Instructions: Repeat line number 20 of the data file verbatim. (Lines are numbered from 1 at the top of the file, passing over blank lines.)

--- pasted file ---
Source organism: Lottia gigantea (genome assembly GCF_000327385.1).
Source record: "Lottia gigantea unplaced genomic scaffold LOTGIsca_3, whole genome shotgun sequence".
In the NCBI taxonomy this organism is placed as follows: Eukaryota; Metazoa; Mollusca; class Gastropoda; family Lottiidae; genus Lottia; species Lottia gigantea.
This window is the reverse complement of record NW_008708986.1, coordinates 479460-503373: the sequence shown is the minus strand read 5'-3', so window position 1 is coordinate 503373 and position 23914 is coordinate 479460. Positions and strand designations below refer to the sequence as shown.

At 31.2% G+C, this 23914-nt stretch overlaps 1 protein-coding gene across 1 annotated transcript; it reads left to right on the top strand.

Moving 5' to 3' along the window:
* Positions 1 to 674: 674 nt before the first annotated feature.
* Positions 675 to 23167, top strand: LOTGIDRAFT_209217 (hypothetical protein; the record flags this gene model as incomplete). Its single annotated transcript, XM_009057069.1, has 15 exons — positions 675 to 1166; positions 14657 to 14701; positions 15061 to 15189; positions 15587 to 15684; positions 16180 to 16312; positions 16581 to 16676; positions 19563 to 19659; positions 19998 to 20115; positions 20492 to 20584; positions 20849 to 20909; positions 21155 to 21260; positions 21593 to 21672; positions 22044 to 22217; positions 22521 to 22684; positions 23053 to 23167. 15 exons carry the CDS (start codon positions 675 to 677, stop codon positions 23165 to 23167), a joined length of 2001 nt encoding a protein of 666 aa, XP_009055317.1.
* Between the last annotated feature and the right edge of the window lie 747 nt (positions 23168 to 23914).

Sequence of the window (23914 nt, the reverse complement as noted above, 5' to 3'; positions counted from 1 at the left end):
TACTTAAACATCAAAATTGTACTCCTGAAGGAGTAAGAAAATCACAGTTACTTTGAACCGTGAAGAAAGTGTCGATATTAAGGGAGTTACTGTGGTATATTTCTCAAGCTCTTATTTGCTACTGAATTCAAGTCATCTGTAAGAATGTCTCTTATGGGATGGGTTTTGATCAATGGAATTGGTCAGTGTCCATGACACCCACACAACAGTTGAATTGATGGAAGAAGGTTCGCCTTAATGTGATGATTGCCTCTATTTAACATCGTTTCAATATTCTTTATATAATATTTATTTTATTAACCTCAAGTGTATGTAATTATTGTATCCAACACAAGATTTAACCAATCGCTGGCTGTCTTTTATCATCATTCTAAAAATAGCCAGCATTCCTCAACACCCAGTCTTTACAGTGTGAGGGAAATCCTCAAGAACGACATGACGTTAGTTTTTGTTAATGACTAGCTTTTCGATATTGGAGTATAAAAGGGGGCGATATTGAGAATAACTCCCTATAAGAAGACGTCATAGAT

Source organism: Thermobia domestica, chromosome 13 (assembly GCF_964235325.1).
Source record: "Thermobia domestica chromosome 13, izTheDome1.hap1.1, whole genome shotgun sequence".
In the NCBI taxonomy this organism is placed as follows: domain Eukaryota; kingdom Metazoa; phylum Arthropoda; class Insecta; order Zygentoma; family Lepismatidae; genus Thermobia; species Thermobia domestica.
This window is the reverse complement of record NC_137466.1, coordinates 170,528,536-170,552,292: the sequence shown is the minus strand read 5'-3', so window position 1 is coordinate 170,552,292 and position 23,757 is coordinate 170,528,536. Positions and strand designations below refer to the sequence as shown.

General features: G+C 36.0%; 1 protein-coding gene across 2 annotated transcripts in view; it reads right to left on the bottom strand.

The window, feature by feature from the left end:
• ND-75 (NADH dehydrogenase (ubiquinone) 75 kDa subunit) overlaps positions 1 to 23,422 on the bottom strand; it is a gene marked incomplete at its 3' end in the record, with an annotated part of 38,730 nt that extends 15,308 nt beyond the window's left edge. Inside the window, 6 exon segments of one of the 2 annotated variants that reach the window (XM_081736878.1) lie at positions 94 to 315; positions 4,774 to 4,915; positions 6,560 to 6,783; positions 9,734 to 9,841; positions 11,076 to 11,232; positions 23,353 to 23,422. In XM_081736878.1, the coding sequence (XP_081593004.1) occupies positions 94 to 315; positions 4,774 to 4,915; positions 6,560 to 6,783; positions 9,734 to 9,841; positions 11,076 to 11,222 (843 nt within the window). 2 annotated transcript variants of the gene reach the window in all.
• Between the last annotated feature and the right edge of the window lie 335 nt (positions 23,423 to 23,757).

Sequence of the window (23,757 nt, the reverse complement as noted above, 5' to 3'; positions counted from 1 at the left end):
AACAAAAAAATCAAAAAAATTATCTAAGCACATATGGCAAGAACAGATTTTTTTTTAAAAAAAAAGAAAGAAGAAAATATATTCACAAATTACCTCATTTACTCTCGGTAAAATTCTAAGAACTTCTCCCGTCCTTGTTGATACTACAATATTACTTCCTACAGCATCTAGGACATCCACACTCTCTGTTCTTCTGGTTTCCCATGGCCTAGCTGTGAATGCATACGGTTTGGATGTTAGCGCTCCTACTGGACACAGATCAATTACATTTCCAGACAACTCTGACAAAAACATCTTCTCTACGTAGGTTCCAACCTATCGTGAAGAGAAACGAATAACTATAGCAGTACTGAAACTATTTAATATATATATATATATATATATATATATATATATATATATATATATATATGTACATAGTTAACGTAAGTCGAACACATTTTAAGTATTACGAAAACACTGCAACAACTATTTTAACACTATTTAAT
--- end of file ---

Sequence of the window (23,757 nt, the reverse complement as noted above, 5' to 3'; positions counted from 1 at the left end):